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The Future of Work | Working the Future
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Working the Future blog: our latest insights and future of work sensemaking


2023-10-10 10:01

Cathryn Barnard



As the outside world becomes more complex, a key element of continuous learning is that we find, and connect to, a community of others who share similar...


The world gets weirder by the day. 

As I write, the UK Prime Minister has U-turned on climate and environmental pledges just weeks after some of the most extreme weather events ever seen in mainland Europe. Despite a rising tide of increasingly sophisticated AI applications being made freely available to the general public, various technocrats continue to openly argue for a moratorium to halt further developments until a comprehensive analysis of the wider risks to society can take place. Rising anxiety and risk of burnout are undermining organisational progress. Western economies are stalling and none of the conventional fiscal interventions appear to be working.  

Worse, our mainstream media now seems little more than a sensationalist squawk-box of divisive and inflammatory hyperbole. Media personalities are thrown under the bus while politicians go unpunished. Celebrity scandal fills the headlines while governmental failings barely get mentioned. As misinformation continues to dominate the Internet, it’s increasingly hard to know who, or what, to trust.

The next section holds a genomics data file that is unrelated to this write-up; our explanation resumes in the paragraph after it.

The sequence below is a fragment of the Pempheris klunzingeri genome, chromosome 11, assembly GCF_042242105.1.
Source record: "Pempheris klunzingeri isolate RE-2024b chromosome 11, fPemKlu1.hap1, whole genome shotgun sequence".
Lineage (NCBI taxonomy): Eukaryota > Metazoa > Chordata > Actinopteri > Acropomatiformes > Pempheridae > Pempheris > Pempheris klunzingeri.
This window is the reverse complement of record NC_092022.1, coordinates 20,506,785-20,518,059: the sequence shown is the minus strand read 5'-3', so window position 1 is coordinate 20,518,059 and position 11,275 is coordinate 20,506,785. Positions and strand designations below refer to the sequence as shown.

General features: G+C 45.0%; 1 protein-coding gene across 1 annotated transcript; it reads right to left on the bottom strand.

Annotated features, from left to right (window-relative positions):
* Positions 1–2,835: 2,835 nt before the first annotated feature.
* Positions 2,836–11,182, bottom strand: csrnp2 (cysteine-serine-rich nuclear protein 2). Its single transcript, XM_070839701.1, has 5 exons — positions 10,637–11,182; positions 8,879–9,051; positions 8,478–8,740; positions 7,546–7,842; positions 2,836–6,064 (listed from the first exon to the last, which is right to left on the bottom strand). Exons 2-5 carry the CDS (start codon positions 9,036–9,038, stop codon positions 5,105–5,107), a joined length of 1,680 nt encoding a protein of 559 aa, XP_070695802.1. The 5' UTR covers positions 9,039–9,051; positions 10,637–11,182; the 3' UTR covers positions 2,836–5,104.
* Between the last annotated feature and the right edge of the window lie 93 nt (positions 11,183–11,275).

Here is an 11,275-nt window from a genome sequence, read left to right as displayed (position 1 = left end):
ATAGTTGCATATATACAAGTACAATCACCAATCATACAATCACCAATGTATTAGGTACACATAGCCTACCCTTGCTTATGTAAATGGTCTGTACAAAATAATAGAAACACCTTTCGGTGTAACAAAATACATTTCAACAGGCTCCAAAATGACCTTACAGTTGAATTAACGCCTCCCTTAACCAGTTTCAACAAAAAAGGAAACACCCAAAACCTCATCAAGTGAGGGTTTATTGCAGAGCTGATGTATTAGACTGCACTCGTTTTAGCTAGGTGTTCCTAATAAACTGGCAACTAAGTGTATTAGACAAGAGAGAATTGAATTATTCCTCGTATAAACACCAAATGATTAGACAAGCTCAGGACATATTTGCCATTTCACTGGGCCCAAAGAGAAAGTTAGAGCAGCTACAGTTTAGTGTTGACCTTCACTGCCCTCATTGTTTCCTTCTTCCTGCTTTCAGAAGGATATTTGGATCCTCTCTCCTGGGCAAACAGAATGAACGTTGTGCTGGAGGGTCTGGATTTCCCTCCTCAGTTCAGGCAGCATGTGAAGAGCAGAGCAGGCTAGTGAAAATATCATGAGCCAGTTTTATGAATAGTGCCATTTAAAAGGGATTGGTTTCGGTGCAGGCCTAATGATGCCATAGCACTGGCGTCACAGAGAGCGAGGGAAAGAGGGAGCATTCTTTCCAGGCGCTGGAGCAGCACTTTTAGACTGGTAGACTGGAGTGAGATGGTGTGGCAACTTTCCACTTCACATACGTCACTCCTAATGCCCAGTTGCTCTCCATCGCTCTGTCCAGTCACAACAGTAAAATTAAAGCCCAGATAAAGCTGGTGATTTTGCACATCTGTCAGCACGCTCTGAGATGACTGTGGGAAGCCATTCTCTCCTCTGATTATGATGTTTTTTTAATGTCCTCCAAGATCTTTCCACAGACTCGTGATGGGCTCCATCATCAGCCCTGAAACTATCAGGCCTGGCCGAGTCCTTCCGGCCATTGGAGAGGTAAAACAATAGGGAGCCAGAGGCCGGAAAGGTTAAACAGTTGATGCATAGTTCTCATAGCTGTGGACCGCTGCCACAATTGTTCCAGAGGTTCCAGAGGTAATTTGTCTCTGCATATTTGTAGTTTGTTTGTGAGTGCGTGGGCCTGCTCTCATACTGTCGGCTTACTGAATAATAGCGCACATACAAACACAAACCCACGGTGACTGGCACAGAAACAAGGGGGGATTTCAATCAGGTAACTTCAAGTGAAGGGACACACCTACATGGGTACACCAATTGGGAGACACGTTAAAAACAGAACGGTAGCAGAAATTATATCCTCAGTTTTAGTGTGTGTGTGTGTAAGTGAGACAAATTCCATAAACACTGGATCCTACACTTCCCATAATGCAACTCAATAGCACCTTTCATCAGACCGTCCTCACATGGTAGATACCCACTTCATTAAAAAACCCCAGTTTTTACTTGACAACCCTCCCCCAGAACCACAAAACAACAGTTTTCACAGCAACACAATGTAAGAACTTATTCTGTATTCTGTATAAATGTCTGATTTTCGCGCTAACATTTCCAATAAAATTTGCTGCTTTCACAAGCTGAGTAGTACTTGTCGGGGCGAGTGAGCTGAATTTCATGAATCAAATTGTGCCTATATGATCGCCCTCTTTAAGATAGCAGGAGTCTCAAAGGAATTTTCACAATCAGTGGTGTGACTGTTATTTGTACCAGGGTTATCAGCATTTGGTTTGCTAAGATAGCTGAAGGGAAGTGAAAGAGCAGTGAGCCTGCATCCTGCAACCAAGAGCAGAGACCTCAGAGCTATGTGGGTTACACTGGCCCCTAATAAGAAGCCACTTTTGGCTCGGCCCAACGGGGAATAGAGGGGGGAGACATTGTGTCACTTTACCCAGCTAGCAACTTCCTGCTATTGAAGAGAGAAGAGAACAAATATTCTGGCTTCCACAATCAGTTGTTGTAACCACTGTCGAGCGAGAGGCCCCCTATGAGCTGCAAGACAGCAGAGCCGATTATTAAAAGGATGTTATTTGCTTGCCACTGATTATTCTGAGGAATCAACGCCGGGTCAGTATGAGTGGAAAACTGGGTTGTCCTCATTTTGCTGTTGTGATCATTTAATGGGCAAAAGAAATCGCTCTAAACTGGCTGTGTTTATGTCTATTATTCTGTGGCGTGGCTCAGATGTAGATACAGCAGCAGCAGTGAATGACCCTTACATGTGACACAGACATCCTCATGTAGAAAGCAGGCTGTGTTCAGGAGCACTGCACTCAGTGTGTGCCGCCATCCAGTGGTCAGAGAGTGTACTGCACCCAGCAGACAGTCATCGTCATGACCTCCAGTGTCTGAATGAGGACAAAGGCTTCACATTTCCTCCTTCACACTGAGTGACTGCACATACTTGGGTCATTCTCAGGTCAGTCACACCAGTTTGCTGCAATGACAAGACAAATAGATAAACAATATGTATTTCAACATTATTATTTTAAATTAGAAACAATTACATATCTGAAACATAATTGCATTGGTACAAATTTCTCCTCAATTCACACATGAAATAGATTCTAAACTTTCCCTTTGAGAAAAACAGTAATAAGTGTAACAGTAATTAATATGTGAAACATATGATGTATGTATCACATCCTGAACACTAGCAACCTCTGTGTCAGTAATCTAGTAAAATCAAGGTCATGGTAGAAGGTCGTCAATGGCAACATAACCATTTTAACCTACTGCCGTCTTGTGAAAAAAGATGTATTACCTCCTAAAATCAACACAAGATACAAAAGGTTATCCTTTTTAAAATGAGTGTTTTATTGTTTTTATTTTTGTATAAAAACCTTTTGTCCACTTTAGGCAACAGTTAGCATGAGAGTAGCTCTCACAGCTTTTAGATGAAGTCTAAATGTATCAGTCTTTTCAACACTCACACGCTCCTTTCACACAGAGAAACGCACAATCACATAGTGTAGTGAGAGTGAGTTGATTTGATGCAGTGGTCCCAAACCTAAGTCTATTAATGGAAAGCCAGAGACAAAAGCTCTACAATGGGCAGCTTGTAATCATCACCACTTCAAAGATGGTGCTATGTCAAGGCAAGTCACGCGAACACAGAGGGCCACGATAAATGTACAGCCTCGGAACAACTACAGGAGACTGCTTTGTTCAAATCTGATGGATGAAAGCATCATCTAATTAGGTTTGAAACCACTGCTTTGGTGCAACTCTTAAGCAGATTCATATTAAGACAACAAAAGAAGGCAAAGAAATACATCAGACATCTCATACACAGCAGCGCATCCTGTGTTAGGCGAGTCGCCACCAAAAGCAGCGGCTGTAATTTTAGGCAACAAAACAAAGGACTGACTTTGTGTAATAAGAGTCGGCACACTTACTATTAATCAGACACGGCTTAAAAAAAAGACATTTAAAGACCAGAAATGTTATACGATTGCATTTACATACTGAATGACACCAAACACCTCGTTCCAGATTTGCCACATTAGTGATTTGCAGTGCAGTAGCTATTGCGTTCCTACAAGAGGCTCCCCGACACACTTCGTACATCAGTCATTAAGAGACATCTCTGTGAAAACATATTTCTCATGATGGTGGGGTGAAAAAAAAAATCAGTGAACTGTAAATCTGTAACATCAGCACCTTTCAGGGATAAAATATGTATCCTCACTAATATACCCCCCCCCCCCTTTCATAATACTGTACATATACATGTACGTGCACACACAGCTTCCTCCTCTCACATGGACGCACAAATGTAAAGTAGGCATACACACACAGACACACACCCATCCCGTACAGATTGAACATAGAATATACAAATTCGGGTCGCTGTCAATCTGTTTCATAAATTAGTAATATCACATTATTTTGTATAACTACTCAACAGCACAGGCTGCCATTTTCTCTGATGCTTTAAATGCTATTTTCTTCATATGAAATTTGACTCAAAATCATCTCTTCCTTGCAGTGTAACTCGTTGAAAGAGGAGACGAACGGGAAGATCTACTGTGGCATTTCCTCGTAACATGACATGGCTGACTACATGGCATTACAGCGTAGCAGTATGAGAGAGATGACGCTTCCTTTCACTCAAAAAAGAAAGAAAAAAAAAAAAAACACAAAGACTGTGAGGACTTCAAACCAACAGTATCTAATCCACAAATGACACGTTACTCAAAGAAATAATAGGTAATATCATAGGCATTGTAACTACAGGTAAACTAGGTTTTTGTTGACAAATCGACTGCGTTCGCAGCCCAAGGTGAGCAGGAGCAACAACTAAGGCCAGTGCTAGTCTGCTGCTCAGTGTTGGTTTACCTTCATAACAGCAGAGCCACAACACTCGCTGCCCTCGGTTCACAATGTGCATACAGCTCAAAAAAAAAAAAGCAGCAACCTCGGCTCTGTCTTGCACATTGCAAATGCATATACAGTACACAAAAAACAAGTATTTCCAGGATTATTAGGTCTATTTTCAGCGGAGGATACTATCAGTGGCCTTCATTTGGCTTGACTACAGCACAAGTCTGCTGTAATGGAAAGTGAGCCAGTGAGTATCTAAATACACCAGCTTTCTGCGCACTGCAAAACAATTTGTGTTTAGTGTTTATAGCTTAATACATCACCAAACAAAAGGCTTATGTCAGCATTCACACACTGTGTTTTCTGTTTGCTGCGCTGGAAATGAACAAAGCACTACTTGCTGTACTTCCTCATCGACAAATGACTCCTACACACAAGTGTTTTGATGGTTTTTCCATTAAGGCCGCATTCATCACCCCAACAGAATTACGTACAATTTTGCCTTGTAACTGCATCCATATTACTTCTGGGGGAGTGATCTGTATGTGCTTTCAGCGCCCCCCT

In parallel, from a business perspective, trading environments have become increasingly challenging to navigate. We’re so far beyond normal, there are no maps or signposts we can use to help us. Every aspect of work is changing and the best we can do is accept that whether we like it or not, we’re now all, as Wired Magazine co-founder Kevin Kelly would say, “perpetual newbies”.

For any discerning professional, this is problematic. 

A key part of the identity that comes from being ‘professional’ is that one knows what to do and how to respond to any given situation. This is no longer the case. Industries, sectors, markets, roles and responsibilities are changing faster than we can track and it’s vital to keep up with trends, shifts and undercurrents if we’re to remain relevant and of strategic importance to the stakeholders we serve.